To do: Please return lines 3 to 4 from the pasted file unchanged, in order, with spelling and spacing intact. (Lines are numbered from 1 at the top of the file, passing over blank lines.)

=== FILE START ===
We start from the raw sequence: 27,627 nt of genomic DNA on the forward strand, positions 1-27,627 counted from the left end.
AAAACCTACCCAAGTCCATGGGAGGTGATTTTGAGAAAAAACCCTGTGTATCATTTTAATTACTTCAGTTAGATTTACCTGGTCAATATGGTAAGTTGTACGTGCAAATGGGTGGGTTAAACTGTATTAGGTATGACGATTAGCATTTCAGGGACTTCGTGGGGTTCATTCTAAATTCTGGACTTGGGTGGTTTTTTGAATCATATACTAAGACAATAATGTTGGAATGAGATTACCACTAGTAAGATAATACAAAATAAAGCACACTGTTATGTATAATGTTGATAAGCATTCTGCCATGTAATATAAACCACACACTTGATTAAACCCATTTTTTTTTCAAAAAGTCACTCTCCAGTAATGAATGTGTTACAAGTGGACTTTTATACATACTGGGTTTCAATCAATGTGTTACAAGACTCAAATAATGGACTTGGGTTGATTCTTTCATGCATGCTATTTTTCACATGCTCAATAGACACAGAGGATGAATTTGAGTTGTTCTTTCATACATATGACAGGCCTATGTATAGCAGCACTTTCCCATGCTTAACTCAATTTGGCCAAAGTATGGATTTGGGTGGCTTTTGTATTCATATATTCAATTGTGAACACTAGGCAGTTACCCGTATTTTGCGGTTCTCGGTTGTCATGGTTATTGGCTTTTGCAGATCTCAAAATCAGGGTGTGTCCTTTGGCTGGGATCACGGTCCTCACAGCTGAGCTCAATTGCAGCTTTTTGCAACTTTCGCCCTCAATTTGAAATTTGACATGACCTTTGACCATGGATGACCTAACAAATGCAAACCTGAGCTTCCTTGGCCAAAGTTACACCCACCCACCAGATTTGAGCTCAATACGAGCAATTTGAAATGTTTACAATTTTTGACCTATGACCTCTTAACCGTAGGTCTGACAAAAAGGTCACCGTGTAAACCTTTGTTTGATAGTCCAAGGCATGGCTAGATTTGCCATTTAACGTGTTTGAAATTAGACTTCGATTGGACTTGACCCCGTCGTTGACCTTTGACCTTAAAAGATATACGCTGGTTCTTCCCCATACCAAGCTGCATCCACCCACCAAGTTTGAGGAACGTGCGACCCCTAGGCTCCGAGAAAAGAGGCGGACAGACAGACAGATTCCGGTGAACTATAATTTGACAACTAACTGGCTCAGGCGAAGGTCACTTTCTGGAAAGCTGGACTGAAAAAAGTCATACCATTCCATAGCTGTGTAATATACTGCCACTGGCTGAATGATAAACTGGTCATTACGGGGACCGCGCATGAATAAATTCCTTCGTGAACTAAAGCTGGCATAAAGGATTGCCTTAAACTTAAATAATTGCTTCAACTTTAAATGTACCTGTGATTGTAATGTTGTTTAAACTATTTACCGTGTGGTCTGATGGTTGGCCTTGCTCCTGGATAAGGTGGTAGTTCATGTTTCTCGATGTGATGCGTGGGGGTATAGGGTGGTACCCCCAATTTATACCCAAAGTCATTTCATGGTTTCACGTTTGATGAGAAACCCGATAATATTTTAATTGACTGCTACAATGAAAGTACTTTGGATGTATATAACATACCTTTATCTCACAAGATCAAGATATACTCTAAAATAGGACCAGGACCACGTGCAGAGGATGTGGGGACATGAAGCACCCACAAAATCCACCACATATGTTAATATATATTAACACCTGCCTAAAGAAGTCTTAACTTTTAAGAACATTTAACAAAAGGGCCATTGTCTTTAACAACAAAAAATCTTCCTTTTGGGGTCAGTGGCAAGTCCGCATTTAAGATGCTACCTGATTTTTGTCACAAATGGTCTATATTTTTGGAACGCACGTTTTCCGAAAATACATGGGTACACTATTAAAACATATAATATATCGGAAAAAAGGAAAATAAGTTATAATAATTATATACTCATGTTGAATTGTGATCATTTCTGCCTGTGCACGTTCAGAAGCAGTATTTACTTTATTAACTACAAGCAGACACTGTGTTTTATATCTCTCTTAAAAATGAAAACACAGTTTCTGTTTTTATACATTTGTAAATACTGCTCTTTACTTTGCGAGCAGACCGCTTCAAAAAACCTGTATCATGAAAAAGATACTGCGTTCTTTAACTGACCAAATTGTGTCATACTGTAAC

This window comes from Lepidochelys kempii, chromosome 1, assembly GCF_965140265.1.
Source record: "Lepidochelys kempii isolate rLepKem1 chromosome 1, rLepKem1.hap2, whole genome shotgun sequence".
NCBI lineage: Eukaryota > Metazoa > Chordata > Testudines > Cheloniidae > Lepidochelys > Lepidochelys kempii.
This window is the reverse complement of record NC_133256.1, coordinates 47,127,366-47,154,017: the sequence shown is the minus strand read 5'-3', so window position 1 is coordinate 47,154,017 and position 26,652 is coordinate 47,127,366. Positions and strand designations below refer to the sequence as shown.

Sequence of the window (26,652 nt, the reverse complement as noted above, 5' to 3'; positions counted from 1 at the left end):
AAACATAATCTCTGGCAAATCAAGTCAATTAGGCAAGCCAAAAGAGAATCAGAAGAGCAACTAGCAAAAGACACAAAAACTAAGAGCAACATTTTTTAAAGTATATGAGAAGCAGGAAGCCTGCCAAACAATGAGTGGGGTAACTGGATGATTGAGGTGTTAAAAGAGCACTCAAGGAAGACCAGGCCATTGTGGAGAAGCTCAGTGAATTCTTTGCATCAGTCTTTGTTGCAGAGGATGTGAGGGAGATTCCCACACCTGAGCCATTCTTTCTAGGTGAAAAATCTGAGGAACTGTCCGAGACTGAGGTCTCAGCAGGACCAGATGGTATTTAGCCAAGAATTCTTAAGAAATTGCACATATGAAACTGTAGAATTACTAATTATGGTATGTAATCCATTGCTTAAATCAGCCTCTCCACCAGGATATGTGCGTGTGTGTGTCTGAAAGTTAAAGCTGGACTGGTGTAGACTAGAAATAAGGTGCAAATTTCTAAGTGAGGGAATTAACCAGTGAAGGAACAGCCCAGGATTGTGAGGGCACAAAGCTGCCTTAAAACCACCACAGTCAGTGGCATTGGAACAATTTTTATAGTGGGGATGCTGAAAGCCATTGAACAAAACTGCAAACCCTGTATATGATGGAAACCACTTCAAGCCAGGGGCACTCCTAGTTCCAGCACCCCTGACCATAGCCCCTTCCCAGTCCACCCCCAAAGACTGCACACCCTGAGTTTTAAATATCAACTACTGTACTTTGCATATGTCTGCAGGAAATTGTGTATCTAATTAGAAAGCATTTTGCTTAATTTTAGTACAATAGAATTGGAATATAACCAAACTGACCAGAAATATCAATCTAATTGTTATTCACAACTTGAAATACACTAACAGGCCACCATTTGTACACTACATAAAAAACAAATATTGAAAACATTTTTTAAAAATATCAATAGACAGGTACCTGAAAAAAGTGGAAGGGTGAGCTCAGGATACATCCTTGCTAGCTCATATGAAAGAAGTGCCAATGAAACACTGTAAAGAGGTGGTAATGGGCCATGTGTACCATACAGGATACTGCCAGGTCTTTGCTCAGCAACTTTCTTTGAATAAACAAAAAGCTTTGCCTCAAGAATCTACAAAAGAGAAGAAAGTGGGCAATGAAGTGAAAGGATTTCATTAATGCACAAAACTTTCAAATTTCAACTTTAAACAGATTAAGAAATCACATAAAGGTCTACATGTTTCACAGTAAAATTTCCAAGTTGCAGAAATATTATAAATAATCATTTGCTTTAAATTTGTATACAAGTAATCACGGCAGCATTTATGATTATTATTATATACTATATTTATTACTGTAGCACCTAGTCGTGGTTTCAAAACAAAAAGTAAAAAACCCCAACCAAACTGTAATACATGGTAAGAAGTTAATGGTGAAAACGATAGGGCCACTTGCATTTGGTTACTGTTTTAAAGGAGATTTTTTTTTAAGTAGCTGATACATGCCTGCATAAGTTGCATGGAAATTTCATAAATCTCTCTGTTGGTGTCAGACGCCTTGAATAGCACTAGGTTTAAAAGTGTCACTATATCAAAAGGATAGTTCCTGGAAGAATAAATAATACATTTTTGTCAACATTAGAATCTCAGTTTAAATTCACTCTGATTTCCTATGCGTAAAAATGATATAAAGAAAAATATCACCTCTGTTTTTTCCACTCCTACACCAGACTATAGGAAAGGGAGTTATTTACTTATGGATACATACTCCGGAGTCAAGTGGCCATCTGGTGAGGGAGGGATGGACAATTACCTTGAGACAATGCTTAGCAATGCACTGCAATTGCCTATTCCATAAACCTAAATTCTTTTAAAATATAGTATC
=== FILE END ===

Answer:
This window comes from Lepidochelys kempii, chromosome 1, assembly GCF_965140265.1.
Source record: "Lepidochelys kempii isolate rLepKem1 chromosome 1, rLepKem1.hap2, whole genome shotgun sequence".